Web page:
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March 2010|Comments: 0
AARP's commitment to volunteer service first grew from the vision of our founder, Dr. Ethel Percy Andrus. From its very beginning, AARP has fostered national, state, and local volunteer efforts that have improved the lives of current and future generations. True to our legacy of volunteerism, more than 9 million people are giving back through AARP today.
Our members—boomers and their older counterparts—are ready and able to make a contribution to leave the world a better place. These "Experienced Americans" (age 44-79) have volunteered throughout their lives in their faith communities, local schools, Peace Corps, VISTA, Senior Companions, Big Brothers Big Sisters, Meals on Wheels, and in many other ways. Today, these people want to continue helping others in their communities in a variety of ways.
Four in 10 "Experienced Americans" say they are very or somewhat likely to increase the amount of time they spend volunteering in the next five years. When asked about their motivations, most say they want to help people in need; many also say they want to stay healthy and active. Top areas of interest include tutoring or mentoring youth and helping older persons live independently. These and other data can be found in AARP's recent report, "More to Give."
By harnessing the power of Americans of all ages, we can play a role in addressing some of our nation's toughest problems. Volunteers have made important contributions in helping older persons live independently longer, helping people understand financial and work options, supporting family caregivers, mentoring and tutoring youth, promoting health, weatherizing homes, preventing falls, and other critical efforts. Additionally, volunteering and engagement have been linked with successful aging.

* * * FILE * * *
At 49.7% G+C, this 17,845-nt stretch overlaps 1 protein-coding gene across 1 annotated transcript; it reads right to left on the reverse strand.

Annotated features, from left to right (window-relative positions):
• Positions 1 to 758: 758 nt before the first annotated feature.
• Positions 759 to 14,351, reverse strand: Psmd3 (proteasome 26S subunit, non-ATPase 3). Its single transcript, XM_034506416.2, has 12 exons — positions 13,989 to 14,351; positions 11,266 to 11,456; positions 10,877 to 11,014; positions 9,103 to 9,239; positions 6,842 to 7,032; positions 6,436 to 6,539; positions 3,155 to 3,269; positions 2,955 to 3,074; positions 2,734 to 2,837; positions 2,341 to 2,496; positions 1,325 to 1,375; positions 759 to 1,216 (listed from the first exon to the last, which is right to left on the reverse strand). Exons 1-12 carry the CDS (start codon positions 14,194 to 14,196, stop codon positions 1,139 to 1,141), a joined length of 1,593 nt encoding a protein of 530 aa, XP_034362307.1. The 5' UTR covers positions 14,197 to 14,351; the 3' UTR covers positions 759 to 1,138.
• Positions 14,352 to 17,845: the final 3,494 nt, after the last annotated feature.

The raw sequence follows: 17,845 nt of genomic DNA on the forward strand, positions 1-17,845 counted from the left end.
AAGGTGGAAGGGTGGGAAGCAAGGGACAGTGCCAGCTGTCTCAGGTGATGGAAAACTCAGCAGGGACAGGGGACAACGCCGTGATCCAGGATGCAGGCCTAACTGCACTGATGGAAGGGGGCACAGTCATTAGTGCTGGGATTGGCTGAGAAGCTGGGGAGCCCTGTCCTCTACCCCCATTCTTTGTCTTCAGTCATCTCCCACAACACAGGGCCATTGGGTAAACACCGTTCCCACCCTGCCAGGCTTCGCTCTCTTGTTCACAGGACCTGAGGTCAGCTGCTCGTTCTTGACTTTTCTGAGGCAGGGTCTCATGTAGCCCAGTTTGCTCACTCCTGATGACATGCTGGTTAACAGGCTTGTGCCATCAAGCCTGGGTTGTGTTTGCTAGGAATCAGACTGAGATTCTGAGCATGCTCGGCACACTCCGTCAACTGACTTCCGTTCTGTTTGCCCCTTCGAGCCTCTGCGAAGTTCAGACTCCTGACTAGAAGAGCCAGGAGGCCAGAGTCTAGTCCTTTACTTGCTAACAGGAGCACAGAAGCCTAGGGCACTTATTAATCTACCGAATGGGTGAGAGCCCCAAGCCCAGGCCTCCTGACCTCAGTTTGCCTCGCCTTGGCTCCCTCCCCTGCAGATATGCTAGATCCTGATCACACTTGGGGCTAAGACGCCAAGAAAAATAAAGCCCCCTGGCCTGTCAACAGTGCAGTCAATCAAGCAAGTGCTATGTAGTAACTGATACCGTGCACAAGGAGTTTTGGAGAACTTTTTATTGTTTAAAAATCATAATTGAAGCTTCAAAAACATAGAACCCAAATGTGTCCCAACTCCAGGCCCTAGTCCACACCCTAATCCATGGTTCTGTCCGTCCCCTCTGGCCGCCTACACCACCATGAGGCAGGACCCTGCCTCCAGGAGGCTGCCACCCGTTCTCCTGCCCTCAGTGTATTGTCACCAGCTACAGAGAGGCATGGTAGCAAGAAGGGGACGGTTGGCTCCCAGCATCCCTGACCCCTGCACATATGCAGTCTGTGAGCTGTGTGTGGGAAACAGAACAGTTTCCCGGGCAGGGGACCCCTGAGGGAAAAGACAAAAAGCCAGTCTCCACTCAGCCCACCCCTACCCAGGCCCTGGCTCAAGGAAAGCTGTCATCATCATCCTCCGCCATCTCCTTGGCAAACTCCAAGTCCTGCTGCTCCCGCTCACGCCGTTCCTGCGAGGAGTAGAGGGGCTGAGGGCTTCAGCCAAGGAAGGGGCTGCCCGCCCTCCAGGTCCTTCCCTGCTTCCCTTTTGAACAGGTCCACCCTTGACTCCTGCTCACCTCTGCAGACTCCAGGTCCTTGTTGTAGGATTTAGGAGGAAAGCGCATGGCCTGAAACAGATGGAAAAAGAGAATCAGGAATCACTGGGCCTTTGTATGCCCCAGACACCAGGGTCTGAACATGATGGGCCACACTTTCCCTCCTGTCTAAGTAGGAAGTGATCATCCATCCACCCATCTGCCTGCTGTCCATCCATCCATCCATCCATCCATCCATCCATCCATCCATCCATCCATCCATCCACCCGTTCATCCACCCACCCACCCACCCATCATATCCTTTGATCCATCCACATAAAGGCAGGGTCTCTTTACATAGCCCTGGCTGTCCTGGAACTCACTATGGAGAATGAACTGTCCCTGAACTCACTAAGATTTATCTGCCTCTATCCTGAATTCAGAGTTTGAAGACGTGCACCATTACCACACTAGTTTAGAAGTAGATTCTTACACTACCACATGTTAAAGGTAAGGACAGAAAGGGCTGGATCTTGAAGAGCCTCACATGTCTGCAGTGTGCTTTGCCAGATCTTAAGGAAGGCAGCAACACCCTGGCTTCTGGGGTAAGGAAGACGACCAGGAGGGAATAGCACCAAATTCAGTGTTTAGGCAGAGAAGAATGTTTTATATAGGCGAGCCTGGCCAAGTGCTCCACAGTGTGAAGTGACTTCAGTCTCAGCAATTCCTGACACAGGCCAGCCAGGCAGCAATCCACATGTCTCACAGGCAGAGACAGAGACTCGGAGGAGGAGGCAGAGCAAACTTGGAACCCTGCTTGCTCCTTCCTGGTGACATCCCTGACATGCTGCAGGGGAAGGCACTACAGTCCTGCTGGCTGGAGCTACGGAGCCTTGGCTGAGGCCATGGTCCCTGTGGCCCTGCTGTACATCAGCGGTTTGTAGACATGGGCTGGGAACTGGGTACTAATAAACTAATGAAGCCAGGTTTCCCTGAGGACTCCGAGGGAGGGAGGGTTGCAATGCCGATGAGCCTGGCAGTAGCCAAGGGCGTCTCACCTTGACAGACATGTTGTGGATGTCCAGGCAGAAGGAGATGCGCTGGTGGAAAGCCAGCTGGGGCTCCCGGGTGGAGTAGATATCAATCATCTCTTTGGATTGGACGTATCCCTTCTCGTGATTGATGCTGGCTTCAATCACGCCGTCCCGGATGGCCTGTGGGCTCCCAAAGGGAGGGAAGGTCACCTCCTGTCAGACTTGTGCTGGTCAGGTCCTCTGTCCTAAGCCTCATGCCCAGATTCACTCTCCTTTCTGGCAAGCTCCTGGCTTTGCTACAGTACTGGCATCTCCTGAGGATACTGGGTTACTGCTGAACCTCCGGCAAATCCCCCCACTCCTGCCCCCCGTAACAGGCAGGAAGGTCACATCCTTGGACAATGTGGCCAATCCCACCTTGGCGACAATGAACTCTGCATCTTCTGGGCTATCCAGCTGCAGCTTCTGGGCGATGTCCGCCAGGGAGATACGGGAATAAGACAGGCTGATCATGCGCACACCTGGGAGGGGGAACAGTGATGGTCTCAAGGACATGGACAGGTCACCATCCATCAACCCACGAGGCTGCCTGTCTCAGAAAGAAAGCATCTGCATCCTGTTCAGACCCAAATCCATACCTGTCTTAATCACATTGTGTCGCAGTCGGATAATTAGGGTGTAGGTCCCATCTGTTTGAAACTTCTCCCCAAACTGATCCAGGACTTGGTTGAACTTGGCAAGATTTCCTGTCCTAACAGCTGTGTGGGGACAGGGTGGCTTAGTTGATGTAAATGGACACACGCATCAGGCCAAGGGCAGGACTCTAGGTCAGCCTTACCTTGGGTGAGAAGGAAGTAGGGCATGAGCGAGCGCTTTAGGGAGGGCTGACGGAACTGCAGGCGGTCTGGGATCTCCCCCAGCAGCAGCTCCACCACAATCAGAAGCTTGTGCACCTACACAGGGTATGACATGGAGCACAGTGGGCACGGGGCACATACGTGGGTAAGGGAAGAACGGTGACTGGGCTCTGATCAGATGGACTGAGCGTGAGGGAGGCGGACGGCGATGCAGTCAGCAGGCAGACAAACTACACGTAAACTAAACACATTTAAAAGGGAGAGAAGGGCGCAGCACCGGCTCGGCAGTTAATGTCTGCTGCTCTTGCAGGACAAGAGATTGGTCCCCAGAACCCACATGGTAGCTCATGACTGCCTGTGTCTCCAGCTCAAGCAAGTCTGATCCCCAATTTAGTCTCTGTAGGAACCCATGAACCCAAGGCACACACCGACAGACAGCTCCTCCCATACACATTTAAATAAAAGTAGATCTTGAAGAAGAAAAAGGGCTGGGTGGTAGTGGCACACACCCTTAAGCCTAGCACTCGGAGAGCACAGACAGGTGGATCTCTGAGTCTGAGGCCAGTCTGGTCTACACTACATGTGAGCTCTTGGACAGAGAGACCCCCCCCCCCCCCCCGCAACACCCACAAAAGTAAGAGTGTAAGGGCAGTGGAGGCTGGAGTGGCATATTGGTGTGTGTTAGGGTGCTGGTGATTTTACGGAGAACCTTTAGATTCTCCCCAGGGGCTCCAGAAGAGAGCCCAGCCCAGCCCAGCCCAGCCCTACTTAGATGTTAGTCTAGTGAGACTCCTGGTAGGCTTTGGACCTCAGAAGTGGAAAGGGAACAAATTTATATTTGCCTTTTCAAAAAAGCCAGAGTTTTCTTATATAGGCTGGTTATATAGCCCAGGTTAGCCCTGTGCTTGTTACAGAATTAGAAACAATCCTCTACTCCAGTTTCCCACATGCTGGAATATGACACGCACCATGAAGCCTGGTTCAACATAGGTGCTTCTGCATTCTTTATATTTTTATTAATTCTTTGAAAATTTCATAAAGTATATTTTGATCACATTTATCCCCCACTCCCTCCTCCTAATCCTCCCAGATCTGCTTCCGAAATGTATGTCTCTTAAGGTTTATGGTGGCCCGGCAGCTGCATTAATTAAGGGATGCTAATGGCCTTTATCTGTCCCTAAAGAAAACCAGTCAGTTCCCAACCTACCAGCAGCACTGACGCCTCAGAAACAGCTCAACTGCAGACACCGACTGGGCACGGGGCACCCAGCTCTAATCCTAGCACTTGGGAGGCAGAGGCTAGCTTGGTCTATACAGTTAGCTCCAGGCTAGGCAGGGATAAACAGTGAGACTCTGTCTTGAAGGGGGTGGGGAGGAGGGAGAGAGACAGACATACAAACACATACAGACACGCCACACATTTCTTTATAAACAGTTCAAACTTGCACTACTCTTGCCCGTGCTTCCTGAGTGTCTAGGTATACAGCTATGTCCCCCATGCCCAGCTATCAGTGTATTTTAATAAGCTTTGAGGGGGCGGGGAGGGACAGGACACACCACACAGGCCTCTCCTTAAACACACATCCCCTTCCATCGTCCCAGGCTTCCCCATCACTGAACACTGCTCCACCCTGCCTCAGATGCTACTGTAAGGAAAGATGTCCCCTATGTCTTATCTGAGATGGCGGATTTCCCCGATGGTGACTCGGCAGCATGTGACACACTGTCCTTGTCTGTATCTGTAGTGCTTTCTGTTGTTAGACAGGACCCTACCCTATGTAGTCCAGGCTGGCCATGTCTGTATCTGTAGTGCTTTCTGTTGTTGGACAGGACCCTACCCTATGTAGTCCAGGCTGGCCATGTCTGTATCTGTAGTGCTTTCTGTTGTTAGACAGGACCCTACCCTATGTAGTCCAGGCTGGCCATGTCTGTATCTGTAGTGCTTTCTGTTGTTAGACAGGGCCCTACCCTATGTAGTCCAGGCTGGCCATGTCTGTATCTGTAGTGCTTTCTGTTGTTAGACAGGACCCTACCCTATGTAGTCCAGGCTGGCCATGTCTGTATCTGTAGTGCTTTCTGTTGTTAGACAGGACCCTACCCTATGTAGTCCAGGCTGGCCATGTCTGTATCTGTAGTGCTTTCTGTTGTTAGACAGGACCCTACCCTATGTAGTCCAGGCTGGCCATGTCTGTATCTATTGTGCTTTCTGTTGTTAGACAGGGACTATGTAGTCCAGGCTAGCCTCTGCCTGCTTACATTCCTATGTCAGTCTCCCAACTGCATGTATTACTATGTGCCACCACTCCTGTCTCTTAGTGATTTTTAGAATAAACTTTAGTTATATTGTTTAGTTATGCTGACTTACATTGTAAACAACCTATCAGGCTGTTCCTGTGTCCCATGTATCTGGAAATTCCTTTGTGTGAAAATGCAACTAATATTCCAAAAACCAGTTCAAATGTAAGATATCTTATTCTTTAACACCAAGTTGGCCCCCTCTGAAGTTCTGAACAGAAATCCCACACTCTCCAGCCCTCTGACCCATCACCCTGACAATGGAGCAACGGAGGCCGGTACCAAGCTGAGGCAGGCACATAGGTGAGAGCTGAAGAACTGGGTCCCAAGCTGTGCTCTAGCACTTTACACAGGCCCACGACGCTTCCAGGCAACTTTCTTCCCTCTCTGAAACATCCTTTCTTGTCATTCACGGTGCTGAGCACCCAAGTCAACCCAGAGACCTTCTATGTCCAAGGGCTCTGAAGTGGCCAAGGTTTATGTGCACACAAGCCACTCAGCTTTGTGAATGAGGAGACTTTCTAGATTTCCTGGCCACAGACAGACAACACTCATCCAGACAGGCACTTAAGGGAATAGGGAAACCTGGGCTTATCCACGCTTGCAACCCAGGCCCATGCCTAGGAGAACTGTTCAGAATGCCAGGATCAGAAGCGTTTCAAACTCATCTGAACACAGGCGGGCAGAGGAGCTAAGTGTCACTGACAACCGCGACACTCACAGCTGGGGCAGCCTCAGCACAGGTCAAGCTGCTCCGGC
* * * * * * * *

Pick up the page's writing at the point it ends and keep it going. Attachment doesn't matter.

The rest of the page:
AARP has launched a major initiative to inspire millions more Americans to volunteer to help others in their community, through AARP and other organizations.
Unfortunately, in too many cities and states across the country, the non-profit community does not have the capacity to absorb all the new volunteer help and support that is available. Many of our members, whom we have long guided to volunteer opportunities in other organizations, have not been able to find a way to contribute, because often, volunteer groups lack sufficient capacity and infrastructure to manage all the volunteers willing to help improve the lives of others.
That is why AARP is calling for federal action to ensure that all Americans who have the ability and desire to volunteer can do so.
The Serve America Act (S. 3487), introduced by Sens. Edward M. Kennedy (D-Mass.) and Orrin Hatchn (R-Utah), would empower Americans of all ages to solve key problems through volunteerism. One initiative, the Volunteer Generation Fund, would improve the capacity of nonprofit organizations to handle an influx of new volunteers by prompting innovation in volunteer recruitment and management and by promoting more opportunities for people to make a difference in areas of state and national need.
The Cost of Doing Nothing
Congress has an opportunity to improve the volunteer infrastructure in this country—paving the way for millions more Americans to help those in need. If Congress fails to take action to harness the experience, energy, and desire of millions of older Americans, our nation will lose out on much-needed volunteer service. Failure to act will also deny those committed to serving America the chance to promote their own vitality.
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